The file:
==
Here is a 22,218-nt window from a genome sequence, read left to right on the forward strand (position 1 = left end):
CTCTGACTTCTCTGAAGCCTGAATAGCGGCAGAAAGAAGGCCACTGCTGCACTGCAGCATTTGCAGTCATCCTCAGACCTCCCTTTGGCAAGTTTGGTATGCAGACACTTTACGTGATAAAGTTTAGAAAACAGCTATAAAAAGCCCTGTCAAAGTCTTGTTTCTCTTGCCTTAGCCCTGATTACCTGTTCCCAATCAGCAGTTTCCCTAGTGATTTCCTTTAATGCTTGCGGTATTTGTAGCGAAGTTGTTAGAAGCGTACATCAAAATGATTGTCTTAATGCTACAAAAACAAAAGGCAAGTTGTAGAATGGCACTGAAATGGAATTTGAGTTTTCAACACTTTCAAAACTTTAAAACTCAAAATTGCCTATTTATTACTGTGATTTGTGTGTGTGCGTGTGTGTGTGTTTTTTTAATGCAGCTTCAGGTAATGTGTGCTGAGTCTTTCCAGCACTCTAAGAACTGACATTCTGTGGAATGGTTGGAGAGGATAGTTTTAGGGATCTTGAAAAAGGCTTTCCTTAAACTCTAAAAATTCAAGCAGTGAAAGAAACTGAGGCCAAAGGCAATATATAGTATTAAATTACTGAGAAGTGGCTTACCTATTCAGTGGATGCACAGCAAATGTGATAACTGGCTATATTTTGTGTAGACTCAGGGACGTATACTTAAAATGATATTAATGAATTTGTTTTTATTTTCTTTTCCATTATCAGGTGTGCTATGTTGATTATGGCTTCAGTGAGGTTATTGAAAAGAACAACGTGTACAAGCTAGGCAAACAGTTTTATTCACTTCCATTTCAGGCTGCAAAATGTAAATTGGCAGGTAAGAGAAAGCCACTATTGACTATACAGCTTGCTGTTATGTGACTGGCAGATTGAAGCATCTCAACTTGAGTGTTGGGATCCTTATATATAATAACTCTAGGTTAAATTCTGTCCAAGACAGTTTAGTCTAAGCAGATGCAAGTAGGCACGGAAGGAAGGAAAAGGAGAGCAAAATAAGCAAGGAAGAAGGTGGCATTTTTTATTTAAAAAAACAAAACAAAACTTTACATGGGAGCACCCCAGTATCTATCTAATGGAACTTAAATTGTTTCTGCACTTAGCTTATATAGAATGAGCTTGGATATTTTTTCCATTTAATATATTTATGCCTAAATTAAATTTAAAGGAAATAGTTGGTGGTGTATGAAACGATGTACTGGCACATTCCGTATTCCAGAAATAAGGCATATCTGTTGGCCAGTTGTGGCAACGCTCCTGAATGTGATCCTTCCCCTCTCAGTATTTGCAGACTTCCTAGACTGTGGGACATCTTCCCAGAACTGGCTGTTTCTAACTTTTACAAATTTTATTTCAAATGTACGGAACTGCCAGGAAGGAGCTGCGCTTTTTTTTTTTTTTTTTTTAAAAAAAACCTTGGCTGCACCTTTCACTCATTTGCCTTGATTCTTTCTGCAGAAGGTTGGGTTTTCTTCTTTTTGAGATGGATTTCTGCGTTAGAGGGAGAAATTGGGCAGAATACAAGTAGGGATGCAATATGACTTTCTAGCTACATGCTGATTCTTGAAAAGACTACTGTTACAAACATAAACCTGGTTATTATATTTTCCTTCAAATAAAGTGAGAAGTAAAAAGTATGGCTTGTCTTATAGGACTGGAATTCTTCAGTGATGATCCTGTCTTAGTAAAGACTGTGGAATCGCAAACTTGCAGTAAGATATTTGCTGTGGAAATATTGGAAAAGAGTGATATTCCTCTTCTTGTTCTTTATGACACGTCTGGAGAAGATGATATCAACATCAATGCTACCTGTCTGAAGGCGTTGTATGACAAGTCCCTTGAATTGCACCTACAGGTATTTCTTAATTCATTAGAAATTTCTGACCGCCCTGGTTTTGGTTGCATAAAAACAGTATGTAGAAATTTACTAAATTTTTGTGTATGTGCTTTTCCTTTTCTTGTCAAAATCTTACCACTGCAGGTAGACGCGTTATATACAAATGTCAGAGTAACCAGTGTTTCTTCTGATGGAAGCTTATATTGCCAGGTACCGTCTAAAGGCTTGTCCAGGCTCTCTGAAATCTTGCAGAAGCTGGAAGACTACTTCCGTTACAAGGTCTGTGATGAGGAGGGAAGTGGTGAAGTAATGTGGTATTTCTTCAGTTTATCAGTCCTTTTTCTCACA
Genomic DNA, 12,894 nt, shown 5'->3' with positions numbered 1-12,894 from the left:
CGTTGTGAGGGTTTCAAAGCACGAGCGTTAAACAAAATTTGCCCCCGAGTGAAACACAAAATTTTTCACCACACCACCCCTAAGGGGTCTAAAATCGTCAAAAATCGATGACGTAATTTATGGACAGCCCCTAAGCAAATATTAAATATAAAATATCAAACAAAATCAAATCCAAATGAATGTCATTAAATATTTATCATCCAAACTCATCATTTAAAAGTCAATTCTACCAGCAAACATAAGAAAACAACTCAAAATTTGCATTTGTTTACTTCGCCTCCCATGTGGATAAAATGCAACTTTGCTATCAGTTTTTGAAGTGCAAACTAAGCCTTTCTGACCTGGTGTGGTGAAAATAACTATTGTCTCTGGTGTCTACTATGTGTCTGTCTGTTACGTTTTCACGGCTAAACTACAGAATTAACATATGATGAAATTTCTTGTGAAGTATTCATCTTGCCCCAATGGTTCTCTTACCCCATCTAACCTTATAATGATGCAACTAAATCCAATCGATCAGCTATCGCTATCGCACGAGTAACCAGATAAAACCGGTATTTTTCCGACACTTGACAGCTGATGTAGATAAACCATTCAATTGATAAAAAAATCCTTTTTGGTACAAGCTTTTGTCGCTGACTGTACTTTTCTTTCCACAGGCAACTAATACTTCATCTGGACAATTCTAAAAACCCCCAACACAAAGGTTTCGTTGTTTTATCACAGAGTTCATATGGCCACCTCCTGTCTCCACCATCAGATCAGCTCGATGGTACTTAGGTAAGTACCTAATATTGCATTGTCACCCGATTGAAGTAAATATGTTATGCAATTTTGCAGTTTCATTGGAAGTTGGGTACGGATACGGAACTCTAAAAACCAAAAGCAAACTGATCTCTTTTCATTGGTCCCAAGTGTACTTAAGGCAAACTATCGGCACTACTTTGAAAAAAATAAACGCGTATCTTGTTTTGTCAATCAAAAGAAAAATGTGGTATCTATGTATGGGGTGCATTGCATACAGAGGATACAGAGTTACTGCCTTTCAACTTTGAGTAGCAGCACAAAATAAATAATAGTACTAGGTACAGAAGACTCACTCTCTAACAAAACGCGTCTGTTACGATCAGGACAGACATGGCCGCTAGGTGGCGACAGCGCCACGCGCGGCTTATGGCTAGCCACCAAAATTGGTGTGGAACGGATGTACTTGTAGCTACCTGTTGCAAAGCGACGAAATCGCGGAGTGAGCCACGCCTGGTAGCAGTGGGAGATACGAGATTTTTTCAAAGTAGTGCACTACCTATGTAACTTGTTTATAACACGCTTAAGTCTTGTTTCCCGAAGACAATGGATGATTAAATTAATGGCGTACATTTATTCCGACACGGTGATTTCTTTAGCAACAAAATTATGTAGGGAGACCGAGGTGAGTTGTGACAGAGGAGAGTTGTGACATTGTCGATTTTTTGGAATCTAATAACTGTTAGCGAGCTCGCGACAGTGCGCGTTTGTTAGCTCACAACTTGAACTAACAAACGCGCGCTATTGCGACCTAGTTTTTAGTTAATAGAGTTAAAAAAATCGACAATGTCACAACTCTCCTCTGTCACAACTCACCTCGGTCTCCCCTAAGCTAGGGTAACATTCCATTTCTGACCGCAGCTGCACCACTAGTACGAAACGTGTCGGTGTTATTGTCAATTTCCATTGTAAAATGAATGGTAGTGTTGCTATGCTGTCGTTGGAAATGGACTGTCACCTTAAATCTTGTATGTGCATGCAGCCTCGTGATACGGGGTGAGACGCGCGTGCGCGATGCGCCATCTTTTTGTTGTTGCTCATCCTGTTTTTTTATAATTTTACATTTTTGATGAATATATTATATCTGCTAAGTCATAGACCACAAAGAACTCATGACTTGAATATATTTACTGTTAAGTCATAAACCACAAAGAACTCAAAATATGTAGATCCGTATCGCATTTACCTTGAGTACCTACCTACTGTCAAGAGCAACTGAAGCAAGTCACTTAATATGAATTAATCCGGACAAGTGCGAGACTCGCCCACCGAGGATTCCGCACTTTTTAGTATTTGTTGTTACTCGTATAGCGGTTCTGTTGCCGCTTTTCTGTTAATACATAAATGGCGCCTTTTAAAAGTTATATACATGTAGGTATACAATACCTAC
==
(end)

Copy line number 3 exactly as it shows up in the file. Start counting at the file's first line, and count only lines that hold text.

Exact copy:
Genomic DNA, 12,894 nt, shown 5'->3' with positions numbered 1-12,894 from the left: